Sen. John F. Kennedy has as-
signed Michigan's Gov. G. Men-
nen Williams to advise Democratic
Congressional leaders when Con-
gress becomes a battleground of
the Presidential campaign Aug. 8.
Kennedy announced Williams
will:
1.) Advise him on legislation to
amend the immigration laws.
2.) Help Kennedy seek House
approval this month of a Senate-
passed bill to eas'e restrictions on
trade and dealings with Iron Cur-
tain areas.
3.) Meet Johnson in Washing-
ton next week to discuss plans to
enact a program of medical care
for the aged.
4.) Counsel the Kennedy staff
on problems created by automa-
tion.
Williams leads the Democratic
party's nationalities division,
which he said, meets here Satur-
day to discuss "the problems of
second class citizenship inherent"
in present immigration and na-
turalization laws.

By ANDREW HAWLEY
"With full understanding and
support, the needs of all for full
health care can be met in our
lifetime," Dr. William N. Hubbard,
dean of the medical school said
yesterday.
Speaking at the last of the
lectures and panel discussions
dealing with the "Social Implica-j
tions of Economic Change," Dr.
Hubbard traced the reasons for
increased costs of medical ex-
pense, and explained why they are
necessary for larger and better
service to the United States'
citizens.
The total number of visits to
physicians far exceeds past ex-
perience, in spite of the rising
population, Dr. Hubbard said.
There are about three visits per
year. The rate of hospital utiliza-
tion has increased, while the time
of stay has decreased and .the
number of hospital beds has grown
immensely, he said.
More Spent
At the same time, more money
is spent on medical care. In 1938
four per cent of the disposable
income (income after taxes) was
spent on health care. Now about
5.2 per cent is being spent, an
increase of at least 1.2 per cent in
only 20 years.
About $95 per year per person is
being spent on direct health serv-
ice in the United States, Hubbard
revealed. Of this, $3.6 billion is
spent by government agencies.
A larger volume of service, both
relatively and absolutely, is being
offered by today's physicians and
medical people, he continued.
Concludes Review
Dr. Hubbard concluded his re-
view of medical expenses with the
question, "Why are such large
amounts of money being spent on
health care? Other services have
not increased in expense in such a
large degree."
He listed .these reasons:
Medical care is more effective
in what it sets out to do than it
used to be. The physician has more
agents for assistance in diagnosis
and treatment. Research effective-
ness has increased radically.
Value Recognized
The economic and personal
value of health is recognized today
as it has never been before, Hub-
bard said. Few bear the burden of
illness, regardless of their eco-
nomic status, if their disease can
possibly be corrected by known
methods.
Health service is assumed to be
one of the rights of mankind, he
emphasized. Throughout the world,
regardless of the wealth of the
citizens, they all are legally al-
lotted full medical care.
Dr. Hubbard attributed this in-
crease in concern for medical
treatment to the growing number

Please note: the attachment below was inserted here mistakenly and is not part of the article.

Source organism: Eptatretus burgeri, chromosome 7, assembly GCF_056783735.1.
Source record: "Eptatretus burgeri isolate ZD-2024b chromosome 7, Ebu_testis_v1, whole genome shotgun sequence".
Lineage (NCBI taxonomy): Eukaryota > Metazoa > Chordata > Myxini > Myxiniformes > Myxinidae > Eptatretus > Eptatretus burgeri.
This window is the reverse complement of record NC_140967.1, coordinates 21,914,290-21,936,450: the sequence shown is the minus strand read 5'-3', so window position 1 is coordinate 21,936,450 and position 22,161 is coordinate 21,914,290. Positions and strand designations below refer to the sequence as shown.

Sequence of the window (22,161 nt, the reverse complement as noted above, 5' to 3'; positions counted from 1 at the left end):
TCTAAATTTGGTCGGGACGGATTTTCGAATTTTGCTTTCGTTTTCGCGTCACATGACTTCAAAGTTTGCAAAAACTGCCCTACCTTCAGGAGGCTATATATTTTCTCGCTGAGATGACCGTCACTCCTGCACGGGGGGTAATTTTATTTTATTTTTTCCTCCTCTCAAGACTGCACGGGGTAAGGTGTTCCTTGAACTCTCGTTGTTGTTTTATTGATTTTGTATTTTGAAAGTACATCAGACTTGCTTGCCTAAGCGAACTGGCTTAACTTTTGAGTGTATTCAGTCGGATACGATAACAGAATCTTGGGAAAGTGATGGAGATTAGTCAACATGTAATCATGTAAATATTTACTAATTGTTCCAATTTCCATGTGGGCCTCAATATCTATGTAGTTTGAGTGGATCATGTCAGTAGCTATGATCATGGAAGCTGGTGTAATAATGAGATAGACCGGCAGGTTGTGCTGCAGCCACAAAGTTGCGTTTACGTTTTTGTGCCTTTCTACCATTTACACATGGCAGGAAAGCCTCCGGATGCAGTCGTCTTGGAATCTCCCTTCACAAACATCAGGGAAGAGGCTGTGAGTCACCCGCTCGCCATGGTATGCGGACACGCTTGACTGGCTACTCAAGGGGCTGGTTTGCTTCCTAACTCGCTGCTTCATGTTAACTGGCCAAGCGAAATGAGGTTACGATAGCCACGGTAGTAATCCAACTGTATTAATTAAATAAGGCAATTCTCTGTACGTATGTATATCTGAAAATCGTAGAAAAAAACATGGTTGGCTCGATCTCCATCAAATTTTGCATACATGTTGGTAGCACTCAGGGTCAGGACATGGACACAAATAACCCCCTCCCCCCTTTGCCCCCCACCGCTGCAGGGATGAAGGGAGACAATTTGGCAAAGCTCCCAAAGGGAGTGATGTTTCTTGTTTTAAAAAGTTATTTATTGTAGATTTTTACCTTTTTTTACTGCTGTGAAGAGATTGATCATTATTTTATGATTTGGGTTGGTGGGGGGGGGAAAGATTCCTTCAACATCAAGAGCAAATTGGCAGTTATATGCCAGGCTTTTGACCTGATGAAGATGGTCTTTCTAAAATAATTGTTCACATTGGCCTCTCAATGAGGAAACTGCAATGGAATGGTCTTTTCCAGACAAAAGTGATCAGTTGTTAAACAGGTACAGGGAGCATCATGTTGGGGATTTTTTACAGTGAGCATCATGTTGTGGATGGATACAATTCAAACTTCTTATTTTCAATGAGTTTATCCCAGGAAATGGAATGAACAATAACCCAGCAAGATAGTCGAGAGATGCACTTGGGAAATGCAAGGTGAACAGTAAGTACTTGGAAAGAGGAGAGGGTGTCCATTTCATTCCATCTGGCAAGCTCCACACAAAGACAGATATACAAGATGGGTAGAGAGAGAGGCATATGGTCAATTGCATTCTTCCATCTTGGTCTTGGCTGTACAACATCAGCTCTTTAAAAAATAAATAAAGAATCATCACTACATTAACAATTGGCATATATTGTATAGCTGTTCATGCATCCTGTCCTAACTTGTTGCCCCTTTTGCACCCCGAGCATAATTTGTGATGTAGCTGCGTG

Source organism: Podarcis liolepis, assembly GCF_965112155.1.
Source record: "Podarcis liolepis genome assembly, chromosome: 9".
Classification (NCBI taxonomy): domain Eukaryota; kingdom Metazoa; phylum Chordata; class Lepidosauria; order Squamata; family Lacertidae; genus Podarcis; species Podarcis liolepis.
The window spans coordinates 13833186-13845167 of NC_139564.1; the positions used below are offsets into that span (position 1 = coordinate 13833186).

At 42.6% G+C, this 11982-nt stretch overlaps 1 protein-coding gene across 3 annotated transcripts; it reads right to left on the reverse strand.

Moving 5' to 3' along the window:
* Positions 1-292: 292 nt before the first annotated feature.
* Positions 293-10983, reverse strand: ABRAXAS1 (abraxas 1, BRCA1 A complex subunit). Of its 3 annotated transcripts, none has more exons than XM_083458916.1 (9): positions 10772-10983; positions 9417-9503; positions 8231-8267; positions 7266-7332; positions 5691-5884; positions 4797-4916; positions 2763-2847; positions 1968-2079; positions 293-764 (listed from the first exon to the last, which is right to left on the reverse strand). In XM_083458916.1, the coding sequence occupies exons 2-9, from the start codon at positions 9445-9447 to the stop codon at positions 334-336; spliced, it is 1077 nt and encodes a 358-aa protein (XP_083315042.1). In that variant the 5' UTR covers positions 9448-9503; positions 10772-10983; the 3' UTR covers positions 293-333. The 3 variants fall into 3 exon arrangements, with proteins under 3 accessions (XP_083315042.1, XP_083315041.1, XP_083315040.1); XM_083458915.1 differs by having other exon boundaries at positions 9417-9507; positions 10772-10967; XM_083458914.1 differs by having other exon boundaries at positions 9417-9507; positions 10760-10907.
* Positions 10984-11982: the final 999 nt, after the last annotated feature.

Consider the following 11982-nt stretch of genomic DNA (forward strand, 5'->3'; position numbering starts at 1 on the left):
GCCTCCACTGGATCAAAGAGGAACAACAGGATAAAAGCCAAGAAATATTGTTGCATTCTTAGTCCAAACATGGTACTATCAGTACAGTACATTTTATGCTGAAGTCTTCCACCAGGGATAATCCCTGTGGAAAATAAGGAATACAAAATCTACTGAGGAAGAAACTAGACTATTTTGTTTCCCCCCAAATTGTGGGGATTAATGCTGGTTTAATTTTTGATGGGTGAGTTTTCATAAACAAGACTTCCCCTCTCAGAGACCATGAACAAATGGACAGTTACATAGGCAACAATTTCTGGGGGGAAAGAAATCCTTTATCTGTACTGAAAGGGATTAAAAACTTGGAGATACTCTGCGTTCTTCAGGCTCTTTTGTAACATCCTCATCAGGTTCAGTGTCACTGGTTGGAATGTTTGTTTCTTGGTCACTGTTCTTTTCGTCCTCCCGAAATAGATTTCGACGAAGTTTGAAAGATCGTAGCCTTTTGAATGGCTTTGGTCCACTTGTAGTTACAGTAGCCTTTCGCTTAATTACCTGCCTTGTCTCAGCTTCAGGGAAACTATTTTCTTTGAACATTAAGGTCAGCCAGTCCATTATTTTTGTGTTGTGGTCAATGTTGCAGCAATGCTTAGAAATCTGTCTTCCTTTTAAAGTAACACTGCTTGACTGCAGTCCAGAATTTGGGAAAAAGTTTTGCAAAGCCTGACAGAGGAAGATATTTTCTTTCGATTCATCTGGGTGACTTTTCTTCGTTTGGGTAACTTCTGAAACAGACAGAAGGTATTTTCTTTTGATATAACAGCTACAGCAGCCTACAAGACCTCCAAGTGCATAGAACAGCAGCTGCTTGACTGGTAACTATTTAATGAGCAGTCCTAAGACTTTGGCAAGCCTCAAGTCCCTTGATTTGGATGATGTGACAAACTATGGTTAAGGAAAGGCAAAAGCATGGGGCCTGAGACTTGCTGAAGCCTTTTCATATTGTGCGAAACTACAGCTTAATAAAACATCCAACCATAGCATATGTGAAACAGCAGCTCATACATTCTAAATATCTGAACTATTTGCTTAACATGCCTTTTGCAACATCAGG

of young and old people in the

MEDICAL CARE IMPROVES-Dr. William Hubbard explained
to a University audience yesterday why more of our money goes to
health care each year, and why the service of doctors has im-

proved so much in the past few
world. "These are the large con-
sumers of medical service," he said,!
"and they demand the increase in
care on the part of the profes-
sional personnel."
Service Available
A fourth reason for increased'
medical costs, Dr. Hubbard claimed,
law with the availability of medi-
cal service, at a degree never be-
fore recognized. Transportation,1
facilitated construction, and other
factors have contributed to bring-
ing service closer to the customers,
he said.
Prosperity-the economic secur-
ity we have enjoyed for at least
20 years-has also added to the
proportion spent on health. As the1
stability of the country increases,
people feel more at ease to let
their money go to such purposes
as medical care, he claimed.

Democratic Victor
Scores Upset Win
Hare, Connor Withdraw Early;
Nominee Advocates Liberal Stand
By MICHAEL BURNS
special to The Daily
DETROIT-The trend toward youthful politics was ex-
hibited again last night as Lt. Gov. John Swainson lapped the
field in an upset victory in the Democratic gubernatorial pri-
mary.
He will face Republican Paul Bagwell, Michigan State
University director of scholarships, in the November battle
for the governorship being vacated by Gov. G. Mennen Wil-
liams. Bagwell was unopposedf

The term, "medical service" has
several levels of meaning, he
warned, which confuse any at-
temppts to evaluate such levels.
As illustrations, he listed several
such levels of meaning.
Diagnosis Prompt
One was in terms of prompt,
accurate diagnosis and applied
therapy of disease. Others were
specific disease prevention, and
convalescence, a growing import-
ant concept in medical care, in-
cluding several institutions.
The most challenging and least
developed level is that of health
preservation, a positive notion of
basic responsibility, which is often
the greatest economic challenge.
The costs of medical care will
rise unavoidably as service ex-
pands and improves, he concluded.

in the Republican primary.
Swainson's opponents, Sec. of
State James M. Hare and Detroit
Councilman Edwin Connor, proved
no match for the 36-year-old lieu-
tenant governor, who, with 5,975
precincts reporting, had amassed
134,619 votes, as compared to a
combined total of 135,941 for his
opponents.
Connor and Hare conceded the
race early this morning.
Complete Upset
It was a complete upset for
Swainson, reportedly backed by
United Auto Workers officials.
Hare had been conceded as the
earlier favorite. Swainson, on re-
ceiving the news of his win, said
that he accepted "in humble spirit
and with deep gratitude."
"The victory represents not so
much a personal victory as it does
a reconfirmation that Michigan
Democrats want to place theirj
trust in leadership willing to work
hard for the progressive and lib-